The poet describes witches’ mind-and-body shift toward these states as “ecofeminist botanical mysticism.” She doesn’t sentimentalize this condition, which she defines as “a variant of psychosis,” so that the reader understands that in its own way it is full of hurt.

Once, when I was in my twenties, I brushed up against a powerful man, and it became a recurring desolation, and I became scarred by the memory’s awfulness and thought that someone was going to hurt me more. One day, someone lay on the floor with me to cure me, but my head still succumbed to waves of fear, and after a while I got up and got into the passenger seat of a car and someone drove me to the hospital.

There I found a roommate, and together we formed a coven of two. She had aphasia but we wrapped ourselves in our white sheets and ate and slept as if we were friends. I attended to her methods of communication, which included placing whole apples in the toilet. After she came back to her bed, I slipped into our bathroom trailing my sheets to try to discern if anyone on the other side of the mirror had been watching her.

When he sent me home on the fourth day, the head doctor said, “Well, I don’t want to see you in here again.”

From then on, I understood, it would be my task: to lift my head smoothly from the pillow, to not desire to seep into the ground, to release my suicidal thoughts like doves.

To save myself, I wrote in my journal about every thought and feeling I had. I prayed. Over the phone, I quit my job. I tried to breathe. All of it helped a little until, one day, I realized I was ready to take a walk. I ventured into an old brick neighborhood.

I went down my path, the one I usually ambled with Flower. But she visibly didn’t trust me anymore. I had been somewhere, and she did not know where it was. I had been thinking wrongly about the wrong things, and she did not approve.

I stopped near the school with its ringing. The bell was a loud call to the immediacy of life. Other people were so vibrant, led lives that were so vibrant, and this swamped me.

I stopped near a white hydrangea and let a slew of mother/child pairs pass by. I had never been part of such a pair. I had never had a mother button my jacket, hold my hand so closely, I thought.

But standing there, I suddenly experienced some perspective and knew that those thoughts were mostly not true, but that it was okay to think them for right now because many of my other thoughts were true.

I turned to the white hydrangea, just a tall shrub.

I lifted my right hand. With the backs and tips of my fingers, I touched one lacy mophead. And I felt the remnants of my fear and pain blur into something else.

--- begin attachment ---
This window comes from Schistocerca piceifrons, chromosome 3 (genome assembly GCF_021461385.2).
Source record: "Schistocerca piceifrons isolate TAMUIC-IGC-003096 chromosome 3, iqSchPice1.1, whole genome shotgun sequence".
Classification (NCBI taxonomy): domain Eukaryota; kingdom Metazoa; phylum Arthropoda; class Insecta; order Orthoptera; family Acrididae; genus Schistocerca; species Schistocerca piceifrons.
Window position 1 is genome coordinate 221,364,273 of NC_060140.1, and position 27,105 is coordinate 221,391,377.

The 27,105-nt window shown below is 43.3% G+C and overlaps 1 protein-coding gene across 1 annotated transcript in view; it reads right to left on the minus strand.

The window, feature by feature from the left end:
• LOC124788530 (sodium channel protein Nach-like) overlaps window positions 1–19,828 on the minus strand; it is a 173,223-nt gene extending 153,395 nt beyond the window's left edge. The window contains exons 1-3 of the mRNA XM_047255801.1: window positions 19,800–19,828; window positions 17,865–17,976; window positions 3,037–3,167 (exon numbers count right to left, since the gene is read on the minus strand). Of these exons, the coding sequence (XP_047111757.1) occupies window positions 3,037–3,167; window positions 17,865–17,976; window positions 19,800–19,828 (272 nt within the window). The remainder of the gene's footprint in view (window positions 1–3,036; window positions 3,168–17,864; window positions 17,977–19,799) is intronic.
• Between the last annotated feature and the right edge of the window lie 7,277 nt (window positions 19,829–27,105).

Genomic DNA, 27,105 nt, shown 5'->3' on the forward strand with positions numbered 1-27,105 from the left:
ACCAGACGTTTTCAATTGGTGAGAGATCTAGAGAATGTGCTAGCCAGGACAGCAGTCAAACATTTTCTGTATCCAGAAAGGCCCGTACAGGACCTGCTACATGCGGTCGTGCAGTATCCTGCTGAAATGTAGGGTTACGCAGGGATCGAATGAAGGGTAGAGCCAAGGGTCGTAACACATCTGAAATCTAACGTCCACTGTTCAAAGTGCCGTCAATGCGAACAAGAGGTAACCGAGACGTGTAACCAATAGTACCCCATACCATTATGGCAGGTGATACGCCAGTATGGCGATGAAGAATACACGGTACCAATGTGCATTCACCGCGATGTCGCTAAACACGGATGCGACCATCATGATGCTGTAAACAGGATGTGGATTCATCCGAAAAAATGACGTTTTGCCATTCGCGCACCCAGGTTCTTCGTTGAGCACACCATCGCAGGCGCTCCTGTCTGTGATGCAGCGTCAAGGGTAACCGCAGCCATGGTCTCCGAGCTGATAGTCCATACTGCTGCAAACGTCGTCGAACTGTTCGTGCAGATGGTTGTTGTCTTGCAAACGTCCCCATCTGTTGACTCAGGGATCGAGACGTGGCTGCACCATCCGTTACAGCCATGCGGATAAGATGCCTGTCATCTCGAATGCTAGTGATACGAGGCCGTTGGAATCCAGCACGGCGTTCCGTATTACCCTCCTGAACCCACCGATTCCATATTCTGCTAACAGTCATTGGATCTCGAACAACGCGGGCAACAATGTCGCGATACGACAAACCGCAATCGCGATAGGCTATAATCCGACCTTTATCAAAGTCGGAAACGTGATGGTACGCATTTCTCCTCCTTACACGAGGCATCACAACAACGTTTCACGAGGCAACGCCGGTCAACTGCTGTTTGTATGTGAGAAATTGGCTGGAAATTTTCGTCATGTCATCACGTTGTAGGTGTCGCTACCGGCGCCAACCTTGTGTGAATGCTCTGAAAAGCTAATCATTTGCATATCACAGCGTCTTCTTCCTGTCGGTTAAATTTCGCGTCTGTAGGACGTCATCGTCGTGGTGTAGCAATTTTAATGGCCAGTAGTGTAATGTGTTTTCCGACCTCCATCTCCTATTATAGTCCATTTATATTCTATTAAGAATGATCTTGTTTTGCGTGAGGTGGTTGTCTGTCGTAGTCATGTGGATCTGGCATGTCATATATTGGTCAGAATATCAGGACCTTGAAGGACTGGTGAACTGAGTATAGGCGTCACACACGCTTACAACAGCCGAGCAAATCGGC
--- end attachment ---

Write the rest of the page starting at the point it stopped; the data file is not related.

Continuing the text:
“We are here,” I said to Bob. I touched his elbow. What I meant was that we were entering my grandmother’s mind.

We ascended on a path of pine needles. Boys coming down on bikes dropped f-bombs as they skimmed by.

And I have to say that I didn’t then know anything of the local history, I had not seen the witch’s stone at the bottom of the hill, and I’m glad I did not on that near perfect day.

We had traveled by train from my grandmother’s birthplace to outside my grandfather’s birthplace of Forres. It was hot walking through the fields that Shakespeare might have called a “blasted heath.” My guidebook said we were crossing the only place that could be the real-life analog of the witches’ terrain in Macbeth.

Not far off stood a small, wooded hill. I had wanted to be under its canopy. And when we got close, I stopped and I saw that the hill was named Cluny.

I covered my mouth. I had cracked a code. One never understood by anyone now living in my family. My grandmother had taken the name of this hill between her and my grandfather’s hometown to name her two adult homes—the latter one a cottage a few miles off, the earlier one outside London where she had tried to raise my father into a kind man.

My father. As Bob and I climbed the hill, I fell just a little under an old familiar curse. I thought briefly of my grandmother trying to guide my father. He was more than a handful by the time he reached his teens, stealing her valuables and moving people’s cars around downtown, but she died an innocent about him who never knew what I would know: